Author and professor Keith Oatley shares similar views.

Here’s an excerpt from The Guardian that states Keith Oatley’s beliefs.

“I think the reason fiction but not non-fiction has the effect of improving empathy is because fiction is primarily about selves interacting with other selves in the social world,” says Oatley, “In fiction, also, we are able to understand characters’ actions from their interior point of view, by entering into their situations and minds, rather than the more exterior view of them that we usually have. And it turns out that psychologically there is a big difference between these two points of view. We usually take the exterior view of others, but that’s too limited.”

A good fictional story that explores unknown paradigms will run deeper in the realms of philosophy and reasoning. It lets the reader step into the shoes of a dog, a 50-year-old, or a cancer patient. It also lets the reader be a drug addict and criminal. Henceforth, it won’t be wrong to say that fiction not only influences empathy but, also helps the readers understand other people’s perspectives. Fiction makes them look at the world in entirely different light.

“All good books have one thing in common — they are truer than if they had really happened, and after you’ve read one of them you will feel that all that happened, happened to you and then it belongs to you forever: the happiness and unhappiness, good and evil, ecstasy and sorrow, the food, wine, beds, people, and the weather.”  – Ernest Hemingway

Fiction Helps Sleep Better

According to Dr. David Lewis, a 6-minute read in the evening or prior to the bedtime provides disengagement from life’s hustle-bustle and reduces stress for up to 68%.. This disengagement relaxes the brain and helps the reader get a sound sleep.

This might also be the reason, why most influential people and business persons read regularly. This maybe helping them get a healthy break from work and the much-needed sleep to wake up all fresh the next morning.

Serial optimizer Tim Ferriss suggests in one of his blogs about 5 hacks to relax and sleep like a pro,

“Do not read non-fiction prior to bed, which encourages projection into the future and preoccupation/planning. Read fiction that engages the imagination and demands present-state attention.”

He even recommends the readers to read Motherless Brooklyn and Stranger in a Strange Land for a relaxing sleep.

Many readers choose to read at night. It is quite and renders no distractions, letting the reader lose themselves in the story.

PS – A book might still be too interesting that the reader wouldn’t want to sleep. But, upon the accomplishment of finishing the book, he/she is ought to sleep soundly.

According to Russian-American novelist and author of the famous novel Lolita, Vladimir Nabokov

“Knowing you have something good to read before bed is among the most pleasurable of sensations.”

Amplifies Your Inner Creativity

Gather around me hearties!

Reading fiction brings you all sorts of realities, fantasies, and unlimit your imagination to create just anything. It teaches the readers different interpretations for the same line. This allows fresher ideas to flow to the reader. The reader can forge these ideas to write a novel, a short story, or a poem. They can also paint, draw, or sketch. There is no end to imagining what fresh ideas may become.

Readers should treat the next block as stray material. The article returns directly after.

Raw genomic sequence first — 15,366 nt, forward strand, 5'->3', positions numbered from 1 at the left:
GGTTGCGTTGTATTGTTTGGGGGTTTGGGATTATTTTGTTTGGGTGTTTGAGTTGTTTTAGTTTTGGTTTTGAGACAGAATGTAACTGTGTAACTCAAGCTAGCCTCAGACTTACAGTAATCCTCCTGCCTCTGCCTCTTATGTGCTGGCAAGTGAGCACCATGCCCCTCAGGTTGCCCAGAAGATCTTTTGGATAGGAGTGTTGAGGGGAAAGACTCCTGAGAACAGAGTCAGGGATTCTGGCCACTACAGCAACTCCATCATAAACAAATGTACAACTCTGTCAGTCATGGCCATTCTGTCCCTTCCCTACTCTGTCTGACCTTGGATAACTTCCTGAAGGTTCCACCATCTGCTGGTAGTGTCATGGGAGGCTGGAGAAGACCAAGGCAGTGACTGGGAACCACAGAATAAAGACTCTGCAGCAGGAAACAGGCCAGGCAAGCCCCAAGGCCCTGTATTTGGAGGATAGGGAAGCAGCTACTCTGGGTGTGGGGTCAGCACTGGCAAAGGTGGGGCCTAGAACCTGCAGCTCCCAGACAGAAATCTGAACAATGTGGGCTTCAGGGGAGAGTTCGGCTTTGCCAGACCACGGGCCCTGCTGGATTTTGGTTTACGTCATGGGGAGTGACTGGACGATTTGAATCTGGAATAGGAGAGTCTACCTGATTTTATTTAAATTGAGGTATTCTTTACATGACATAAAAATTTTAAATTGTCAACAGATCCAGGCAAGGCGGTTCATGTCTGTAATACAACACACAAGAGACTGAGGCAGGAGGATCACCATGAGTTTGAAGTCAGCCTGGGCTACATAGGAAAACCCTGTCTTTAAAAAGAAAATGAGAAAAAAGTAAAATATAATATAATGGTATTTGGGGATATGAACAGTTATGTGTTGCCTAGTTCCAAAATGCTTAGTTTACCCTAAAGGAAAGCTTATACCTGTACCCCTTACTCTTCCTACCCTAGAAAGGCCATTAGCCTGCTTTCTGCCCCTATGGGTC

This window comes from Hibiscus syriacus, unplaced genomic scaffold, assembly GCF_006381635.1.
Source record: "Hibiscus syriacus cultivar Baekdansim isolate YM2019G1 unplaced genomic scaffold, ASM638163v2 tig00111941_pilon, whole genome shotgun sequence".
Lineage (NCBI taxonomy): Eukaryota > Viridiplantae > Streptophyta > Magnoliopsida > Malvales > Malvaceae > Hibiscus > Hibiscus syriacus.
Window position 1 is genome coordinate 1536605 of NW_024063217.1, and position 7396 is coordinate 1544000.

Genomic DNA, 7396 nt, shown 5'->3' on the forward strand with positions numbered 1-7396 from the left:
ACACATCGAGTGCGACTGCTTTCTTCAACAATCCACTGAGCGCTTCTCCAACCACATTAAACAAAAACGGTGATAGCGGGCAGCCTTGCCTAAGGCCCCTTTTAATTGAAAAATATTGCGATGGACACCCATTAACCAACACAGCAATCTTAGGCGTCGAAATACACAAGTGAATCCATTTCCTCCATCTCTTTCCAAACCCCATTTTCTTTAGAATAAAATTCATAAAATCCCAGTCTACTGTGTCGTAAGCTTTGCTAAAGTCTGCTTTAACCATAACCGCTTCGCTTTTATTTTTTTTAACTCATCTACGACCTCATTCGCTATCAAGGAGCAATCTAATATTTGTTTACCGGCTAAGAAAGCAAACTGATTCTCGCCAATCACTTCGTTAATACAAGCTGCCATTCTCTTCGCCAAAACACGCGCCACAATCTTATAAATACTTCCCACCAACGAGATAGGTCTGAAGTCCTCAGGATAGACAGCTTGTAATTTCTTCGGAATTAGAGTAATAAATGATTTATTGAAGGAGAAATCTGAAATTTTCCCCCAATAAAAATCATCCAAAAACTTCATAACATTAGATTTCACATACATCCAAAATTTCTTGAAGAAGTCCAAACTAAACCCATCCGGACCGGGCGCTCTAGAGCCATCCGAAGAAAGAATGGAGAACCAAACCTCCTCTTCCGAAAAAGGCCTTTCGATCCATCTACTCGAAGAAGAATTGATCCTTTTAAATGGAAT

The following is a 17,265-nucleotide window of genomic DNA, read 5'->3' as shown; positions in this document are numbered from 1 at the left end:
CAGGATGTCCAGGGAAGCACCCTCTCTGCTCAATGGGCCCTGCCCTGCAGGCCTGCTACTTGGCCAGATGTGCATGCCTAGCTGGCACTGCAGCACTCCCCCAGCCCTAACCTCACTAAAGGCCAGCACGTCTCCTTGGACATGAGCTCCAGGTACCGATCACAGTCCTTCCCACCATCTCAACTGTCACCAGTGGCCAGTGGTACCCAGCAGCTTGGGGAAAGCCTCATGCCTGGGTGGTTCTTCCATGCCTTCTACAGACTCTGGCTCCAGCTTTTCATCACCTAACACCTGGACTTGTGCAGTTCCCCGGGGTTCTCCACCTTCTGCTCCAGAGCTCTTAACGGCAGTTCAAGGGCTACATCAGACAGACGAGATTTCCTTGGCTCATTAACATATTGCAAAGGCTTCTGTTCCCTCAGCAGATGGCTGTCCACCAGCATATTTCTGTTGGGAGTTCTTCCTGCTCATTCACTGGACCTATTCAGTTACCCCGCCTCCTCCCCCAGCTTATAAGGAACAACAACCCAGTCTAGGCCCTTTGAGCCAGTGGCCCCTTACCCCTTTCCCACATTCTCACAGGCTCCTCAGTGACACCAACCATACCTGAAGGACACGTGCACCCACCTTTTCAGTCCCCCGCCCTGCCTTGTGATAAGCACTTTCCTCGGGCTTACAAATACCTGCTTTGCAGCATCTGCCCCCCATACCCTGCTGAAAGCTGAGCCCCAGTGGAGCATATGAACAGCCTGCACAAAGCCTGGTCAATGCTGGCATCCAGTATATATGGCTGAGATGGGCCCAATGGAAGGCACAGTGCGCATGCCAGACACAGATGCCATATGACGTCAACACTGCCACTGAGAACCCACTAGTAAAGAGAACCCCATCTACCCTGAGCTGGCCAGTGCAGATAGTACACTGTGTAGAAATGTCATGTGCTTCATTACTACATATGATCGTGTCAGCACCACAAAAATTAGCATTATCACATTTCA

Fiction is full of what if’s. Several possibilities and ideas can be found scattered all over fictional stories. If it weren’t for the creative possibilities and wildest imaginations, pieces like 1984 by George Orwell and The Da Vinci Code by Dan Brown wouldn’t exist.

Reading fiction cultivates creativity just like a melancholic piano composition and Picasso’s paintings will encourage artists to create an imaginative piece.

Imagination and creativity also influences a person’s cognitive skills.

Reading Changes Reader’s Theory of Mind

Theory of Mind is defined by our ability to ascribe mental states such as emotions, knowledge, beliefs, and so on to ourselves and others. This is also the ability to understand that others’ desires, emotions, and intents aka Theory of Mind might differ from ours. This harmonic acknowledgement of differences let us model others’ mind in our own to speculate what and how others think.

This ability might seem easy but is hard to develop in day to day life. Critical to human interaction, this ability is vital in business. It gives you quick intimations when someone tries to deceive you by reading their body language, expressions, and choice of words.

Reading fiction actively improves your Theory of Mind. It lights up the parts of brain that is responsible for this cognition. Theory of Mind is influenced when the reader is gauging at the character’s emotional state from non-conversational or visual hints. This skill of guessing at the feelings, their next move, assumed future decisions, and motivations helps the reader later in dealing with real people and improving relationships with them.

Other Popular Benefits of Reading Fiction

  • It increases vocabulary
  • It is a healthy source of entertainment that makes reader happy
  • Reading boosts self-confidence
  • It enhances reader’s decision-making skills
  • It cultivates optimism by telling no obstacle is unconquerable
  • Helps you discover yourself by evoking true emotions


If I were to sum this article up in 4 words, they’ll be “Fiction changes your world.”

“I have claimed that Escape is one of the main functions of fairy-stories, and since I do not disapprove of them, it is plain that I do not accept the tone of scorn or pity with which ‘Escape’ is now so often used. Why should a man be scorned if, finding himself in prison, he tries to get out and go home? Or if he cannot do so, he thinks and talks about other topics than jailers and prison-walls?” – J.R.R Tolkien